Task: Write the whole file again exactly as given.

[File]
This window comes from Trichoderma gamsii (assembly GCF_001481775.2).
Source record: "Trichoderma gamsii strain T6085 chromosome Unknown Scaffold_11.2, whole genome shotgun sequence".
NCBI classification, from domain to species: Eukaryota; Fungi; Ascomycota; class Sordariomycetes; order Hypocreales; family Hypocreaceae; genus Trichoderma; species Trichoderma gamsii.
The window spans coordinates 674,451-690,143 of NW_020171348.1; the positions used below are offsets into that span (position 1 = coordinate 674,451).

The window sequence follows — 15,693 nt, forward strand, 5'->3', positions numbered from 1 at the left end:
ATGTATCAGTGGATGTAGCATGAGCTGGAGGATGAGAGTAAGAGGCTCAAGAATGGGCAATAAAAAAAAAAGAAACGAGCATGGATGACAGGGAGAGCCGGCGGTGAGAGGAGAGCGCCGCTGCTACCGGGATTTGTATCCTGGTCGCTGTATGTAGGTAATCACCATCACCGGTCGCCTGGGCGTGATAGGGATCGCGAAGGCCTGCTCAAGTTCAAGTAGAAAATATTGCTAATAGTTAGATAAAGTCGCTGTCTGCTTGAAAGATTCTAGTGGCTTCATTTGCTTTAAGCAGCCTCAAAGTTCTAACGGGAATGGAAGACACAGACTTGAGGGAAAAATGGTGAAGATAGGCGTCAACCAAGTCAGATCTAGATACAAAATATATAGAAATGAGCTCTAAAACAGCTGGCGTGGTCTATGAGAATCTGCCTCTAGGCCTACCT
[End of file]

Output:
This window comes from Trichoderma gamsii (assembly GCF_001481775.2).
Source record: "Trichoderma gamsii strain T6085 chromosome Unknown Scaffold_11.2, whole genome shotgun sequence".
NCBI classification, from domain to species: Eukaryota; Fungi; Ascomycota; class Sordariomycetes; order Hypocreales; family Hypocreaceae; genus Trichoderma; species Trichoderma gamsii.
The window spans coordinates 674,451-690,143 of NW_020171348.1; the positions used below are offsets into that span (position 1 = coordinate 674,451).

The window sequence follows — 15,693 nt, forward strand, 5'->3', positions numbered from 1 at the left end:
ATGTATCAGTGGATGTAGCATGAGCTGGAGGATGAGAGTAAGAGGCTCAAGAATGGGCAATAAAAAAAAAAGAAACGAGCATGGATGACAGGGAGAGCCGGCGGTGAGAGGAGAGCGCCGCTGCTACCGGGATTTGTATCCTGGTCGCTGTATGTAGGTAATCACCATCACCGGTCGCCTGGGCGTGATAGGGATCGCGAAGGCCTGCTCAAGTTCAAGTAGAAAATATTGCTAATAGTTAGATAAAGTCGCTGTCTGCTTGAAAGATTCTAGTGGCTTCATTTGCTTTAAGCAGCCTCAAAGTTCTAACGGGAATGGAAGACACAGACTTGAGGGAAAAATGGTGAAGATAGGCGTCAACCAAGTCAGATCTAGATACAAAATATATAGAAATGAGCTCTAAAACAGCTGGCGTGGTCTATGAGAATCTGCCTCTAGGCCTACCT